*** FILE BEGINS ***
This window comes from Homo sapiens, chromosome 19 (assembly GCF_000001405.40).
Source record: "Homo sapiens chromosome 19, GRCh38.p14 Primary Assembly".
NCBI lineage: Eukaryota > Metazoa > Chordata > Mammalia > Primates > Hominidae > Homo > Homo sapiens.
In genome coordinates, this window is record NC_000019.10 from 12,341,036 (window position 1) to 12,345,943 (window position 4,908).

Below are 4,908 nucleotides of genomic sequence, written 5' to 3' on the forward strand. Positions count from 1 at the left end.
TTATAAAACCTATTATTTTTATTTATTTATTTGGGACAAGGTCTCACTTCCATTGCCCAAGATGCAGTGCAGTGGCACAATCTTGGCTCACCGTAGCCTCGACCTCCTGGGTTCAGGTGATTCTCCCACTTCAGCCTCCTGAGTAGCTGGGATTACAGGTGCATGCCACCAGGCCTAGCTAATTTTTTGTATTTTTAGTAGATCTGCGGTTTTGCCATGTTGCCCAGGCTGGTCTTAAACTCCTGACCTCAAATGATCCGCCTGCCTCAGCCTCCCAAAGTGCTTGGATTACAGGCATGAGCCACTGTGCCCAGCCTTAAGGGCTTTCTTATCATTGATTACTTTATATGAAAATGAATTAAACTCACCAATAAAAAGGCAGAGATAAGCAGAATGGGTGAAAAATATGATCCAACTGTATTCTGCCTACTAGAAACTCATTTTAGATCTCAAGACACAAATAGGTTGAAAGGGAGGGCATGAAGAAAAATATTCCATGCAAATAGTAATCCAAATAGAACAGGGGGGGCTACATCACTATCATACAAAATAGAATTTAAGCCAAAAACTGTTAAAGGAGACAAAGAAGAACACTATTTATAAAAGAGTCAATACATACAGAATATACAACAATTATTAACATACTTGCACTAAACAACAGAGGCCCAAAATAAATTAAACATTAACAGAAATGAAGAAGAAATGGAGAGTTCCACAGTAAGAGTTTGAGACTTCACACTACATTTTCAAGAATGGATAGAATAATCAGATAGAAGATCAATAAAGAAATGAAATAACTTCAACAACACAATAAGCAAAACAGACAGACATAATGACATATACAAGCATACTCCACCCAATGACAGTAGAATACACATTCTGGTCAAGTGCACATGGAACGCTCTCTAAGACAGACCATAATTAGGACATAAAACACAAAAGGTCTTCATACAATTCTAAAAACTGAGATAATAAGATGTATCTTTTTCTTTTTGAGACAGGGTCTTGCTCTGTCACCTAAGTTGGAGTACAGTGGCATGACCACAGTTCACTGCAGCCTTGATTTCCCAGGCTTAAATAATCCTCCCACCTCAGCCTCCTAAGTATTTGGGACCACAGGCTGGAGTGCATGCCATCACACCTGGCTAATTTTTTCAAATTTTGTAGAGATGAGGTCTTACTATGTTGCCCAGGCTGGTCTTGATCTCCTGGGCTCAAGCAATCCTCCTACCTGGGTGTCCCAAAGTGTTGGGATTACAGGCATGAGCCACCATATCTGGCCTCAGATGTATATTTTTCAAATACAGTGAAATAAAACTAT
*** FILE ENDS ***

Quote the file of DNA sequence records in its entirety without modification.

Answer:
This window comes from Homo sapiens, chromosome 19 (assembly GCF_000001405.40).
Source record: "Homo sapiens chromosome 19, GRCh38.p14 Primary Assembly".
NCBI lineage: Eukaryota > Metazoa > Chordata > Mammalia > Primates > Hominidae > Homo > Homo sapiens.
In genome coordinates, this window is record NC_000019.10 from 12,341,036 (window position 1) to 12,345,943 (window position 4,908).

Below are 4,908 nucleotides of genomic sequence, written 5' to 3' on the forward strand. Positions count from 1 at the left end.
TTATAAAACCTATTATTTTTATTTATTTATTTGGGACAAGGTCTCACTTCCATTGCCCAAGATGCAGTGCAGTGGCACAATCTTGGCTCACCGTAGCCTCGACCTCCTGGGTTCAGGTGATTCTCCCACTTCAGCCTCCTGAGTAGCTGGGATTACAGGTGCATGCCACCAGGCCTAGCTAATTTTTTGTATTTTTAGTAGATCTGCGGTTTTGCCATGTTGCCCAGGCTGGTCTTAAACTCCTGACCTCAAATGATCCGCCTGCCTCAGCCTCCCAAAGTGCTTGGATTACAGGCATGAGCCACTGTGCCCAGCCTTAAGGGCTTTCTTATCATTGATTACTTTATATGAAAATGAATTAAACTCACCAATAAAAAGGCAGAGATAAGCAGAATGGGTGAAAAATATGATCCAACTGTATTCTGCCTACTAGAAACTCATTTTAGATCTCAAGACACAAATAGGTTGAAAGGGAGGGCATGAAGAAAAATATTCCATGCAAATAGTAATCCAAATAGAACAGGGGGGGCTACATCACTATCATACAAAATAGAATTTAAGCCAAAAACTGTTAAAGGAGACAAAGAAGAACACTATTTATAAAAGAGTCAATACATACAGAATATACAACAATTATTAACATACTTGCACTAAACAACAGAGGCCCAAAATAAATTAAACATTAACAGAAATGAAGAAGAAATGGAGAGTTCCACAGTAAGAGTTTGAGACTTCACACTACATTTTCAAGAATGGATAGAATAATCAGATAGAAGATCAATAAAGAAATGAAATAACTTCAACAACACAATAAGCAAAACAGACAGACATAATGACATATACAAGCATACTCCACCCAATGACAGTAGAATACACATTCTGGTCAAGTGCACATGGAACGCTCTCTAAGACAGACCATAATTAGGACATAAAACACAAAAGGTCTTCATACAATTCTAAAAACTGAGATAATAAGATGTATCTTTTTCTTTTTGAGACAGGGTCTTGCTCTGTCACCTAAGTTGGAGTACAGTGGCATGACCACAGTTCACTGCAGCCTTGATTTCCCAGGCTTAAATAATCCTCCCACCTCAGCCTCCTAAGTATTTGGGACCACAGGCTGGAGTGCATGCCATCACACCTGGCTAATTTTTTCAAATTTTGTAGAGATGAGGTCTTACTATGTTGCCCAGGCTGGTCTTGATCTCCTGGGCTCAAGCAATCCTCCTACCTGGGTGTCCCAAAGTGTTGGGATTACAGGCATGAGCCACCATATCTGGCCTCAGATGTATATTTTTCAAATACAGTGAAATAAAACTAT